TPM News

Obama Seeking International Agreement On Afghanistan President Obama is meeting with NATO leaders today in France and Germany, seeking international backing for his new plans for Afghanistan and Pakistan. And so far he is picking up support, as French President Nicolas Sarkozy said at their joint news conference today: "We completely support the new American strategy in Afghanistan."

Obama's Day Ahead: France And Germany President Obama and Michelle Obama arrived this morning in Strasbourg, France, at about 4:45 a.m. ET. AT 5:35 a.m. ET he met with French President Nicolas Sarkozy, and at 6:35 a.m. ET the two briefly addressed the press pool. He held a town hall at 7:25 a.m. ET. At 9 a.m. ET the Obamas will leave for Baden-Baden, Germany, with Obama meeting Chancellor Angela Merkel at 9:45 a.m. ET. Obama and Merkel will address the press pool at 10:45 a.m. ET. President Obama and Michelle Obama will attend the NATO Concert at 1 p.m. ET, and President Obama will attend a NATO leaders working dinner at 2:15 p.m. ET. The Obamas will depart from Germany, going back to Strasbourg, at 5 p.m. ET.

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Looks like Sarah Palin agrees with the Alaska GOP:

The Anchorage Daily News reports:

Gov. Sarah Palin and the head of the Alaska Republican Party said Thursday that Sen. Mark Begich should give his Senate seat up to a special election now that prosecutors have abandoned their case against Ted Stevens. "Alaskans deserve to have a fair election not tainted by some announcement that one of the candidates was convicted fairly of seven felonies, when in fact it wasn't a fair conviction," Palin said in a Thursday interview with the Daily News.

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Last night the Senate passed their own budget resolution, too. The roll call is here--the final tally was 55-43 with two familiar Democrats (Evan Bayh and Ben Nelson) joining the Republicans, all of whom voted no. This allowed Senate Minority Leader Mitch McConnell to demagogue a little bit:

Over bipartisan opposition, Democrats in Congress passed a budget that clears the way for massive amounts of spending.... Although Democrats rejected several efforts to control spending, create jobs and cut the debt, Senate Republicans were able to slam the door on using the fast track process to jam through a new national energy tax. The strong bipartisan vote on this issue should serve as a clear warning to those involved in crafting the final budget: Americans vehemently oppose a new national energy tax that would hit them every time they flip on a light switch, watch TV, or drive the family car.

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The House GOP budget was up for a vote a few minutes ago and it...failed miserably; 137 in support, 293 (including 38 Republicans) against. Those are the only 38 Republicans in the House who don't think we need a spending freeze and tax cuts for the rich at this particular historical moment. However, none of those 38 civic-minded souls voted for the Democratic budget, which just passed 233-196.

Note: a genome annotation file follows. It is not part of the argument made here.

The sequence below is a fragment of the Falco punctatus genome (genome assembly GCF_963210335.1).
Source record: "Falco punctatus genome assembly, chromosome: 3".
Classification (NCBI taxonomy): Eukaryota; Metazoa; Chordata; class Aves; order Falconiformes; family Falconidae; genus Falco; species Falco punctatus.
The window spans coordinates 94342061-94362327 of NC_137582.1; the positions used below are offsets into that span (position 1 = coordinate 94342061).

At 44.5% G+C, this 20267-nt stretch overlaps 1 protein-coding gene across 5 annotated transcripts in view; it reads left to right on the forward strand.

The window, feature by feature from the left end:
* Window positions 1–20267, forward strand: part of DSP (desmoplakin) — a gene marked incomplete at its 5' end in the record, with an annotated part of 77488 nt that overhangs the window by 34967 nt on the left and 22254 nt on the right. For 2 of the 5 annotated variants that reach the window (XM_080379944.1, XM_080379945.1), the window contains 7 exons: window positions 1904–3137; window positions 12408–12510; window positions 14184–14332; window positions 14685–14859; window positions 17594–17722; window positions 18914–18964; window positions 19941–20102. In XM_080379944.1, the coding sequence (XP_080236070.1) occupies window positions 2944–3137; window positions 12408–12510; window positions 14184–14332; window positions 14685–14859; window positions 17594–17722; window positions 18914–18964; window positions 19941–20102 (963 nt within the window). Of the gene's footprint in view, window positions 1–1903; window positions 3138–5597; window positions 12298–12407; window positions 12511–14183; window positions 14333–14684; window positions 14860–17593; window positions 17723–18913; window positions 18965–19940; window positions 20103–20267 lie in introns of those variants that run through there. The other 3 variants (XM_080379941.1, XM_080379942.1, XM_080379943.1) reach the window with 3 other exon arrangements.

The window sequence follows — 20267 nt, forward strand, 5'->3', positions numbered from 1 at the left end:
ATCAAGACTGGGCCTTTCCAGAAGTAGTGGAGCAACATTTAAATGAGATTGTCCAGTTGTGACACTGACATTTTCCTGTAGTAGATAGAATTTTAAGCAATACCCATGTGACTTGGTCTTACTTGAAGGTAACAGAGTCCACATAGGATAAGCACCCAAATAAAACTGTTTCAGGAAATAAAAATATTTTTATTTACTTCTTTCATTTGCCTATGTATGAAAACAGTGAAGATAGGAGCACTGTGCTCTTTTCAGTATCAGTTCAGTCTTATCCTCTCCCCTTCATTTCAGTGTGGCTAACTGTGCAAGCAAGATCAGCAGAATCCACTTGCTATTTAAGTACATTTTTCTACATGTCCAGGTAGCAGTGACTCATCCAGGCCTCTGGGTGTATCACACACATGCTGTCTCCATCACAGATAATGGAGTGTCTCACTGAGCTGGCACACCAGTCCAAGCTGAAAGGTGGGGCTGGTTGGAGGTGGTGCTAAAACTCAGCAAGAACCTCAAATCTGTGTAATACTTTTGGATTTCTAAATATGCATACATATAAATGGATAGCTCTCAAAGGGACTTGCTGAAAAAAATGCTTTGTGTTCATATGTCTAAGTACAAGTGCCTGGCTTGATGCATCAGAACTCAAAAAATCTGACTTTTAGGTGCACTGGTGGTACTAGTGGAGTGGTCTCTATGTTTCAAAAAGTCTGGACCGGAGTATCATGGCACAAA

How do I know that? Because as with the stimulus bill, zero Republicans voted with the Democrats on this major agenda item. Not surprisingly, though 20 Democrats voted with the Republicans against the Democratic resolution

I'll post roll calls later tonight or tomorrow, depending on when they become available.

Late update: Roll call on the GOP budget here, on the Democratic budget here.

President Obama, Prime Minister of Italy Silvio Berlusconi and President of the Russian Federation Dmitry Medvedev at the Heads of Delegation Family Group.
Newscom/Sipa

President Obama speaks with Treasury Secretary Timothy Geithner as they take part in a round table meeting.
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Sarah Brown, the wife of the British Prime Minister, Michelle Obama, and author J.K. Rowling, among others, attend a dinner at London's 10 Downing Street.
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Queen Elizabeth II sits with G-20 leaders during a group photograph at Buckingham Palace. Seated at right, the President of Brazil Luiz Innacio Lula da Silva. Behind them from left to right are Kgalema Motlanthe, the President of South Africa; the Prime Minister of Japan, Taro Aso, and President Obama.
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First Lady Michelle Obama pays a surprise visit to the pupils of the Elizabeth Garret Anderson School in Islington, London.
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Queen Elizabeth II talks to Secretary of State Hillary Clinton and French President Nicolas Sarkozy during a reception at Buckingham Palace.
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G-20 Summit Day One with all the leaders and Queen Elizabeth II.
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Russian President Dmitry Medvedev in the ExCel center in London.
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World leaders pose for a group photo.
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Celebrity chef Jamie Oliver personally carries out food for G-20 Delegates and guests.
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Secretary of State Hillary Clinton and French President Nicolas Sarkozy talk during a reception at Buckingham Palace.
Newscom/Sipa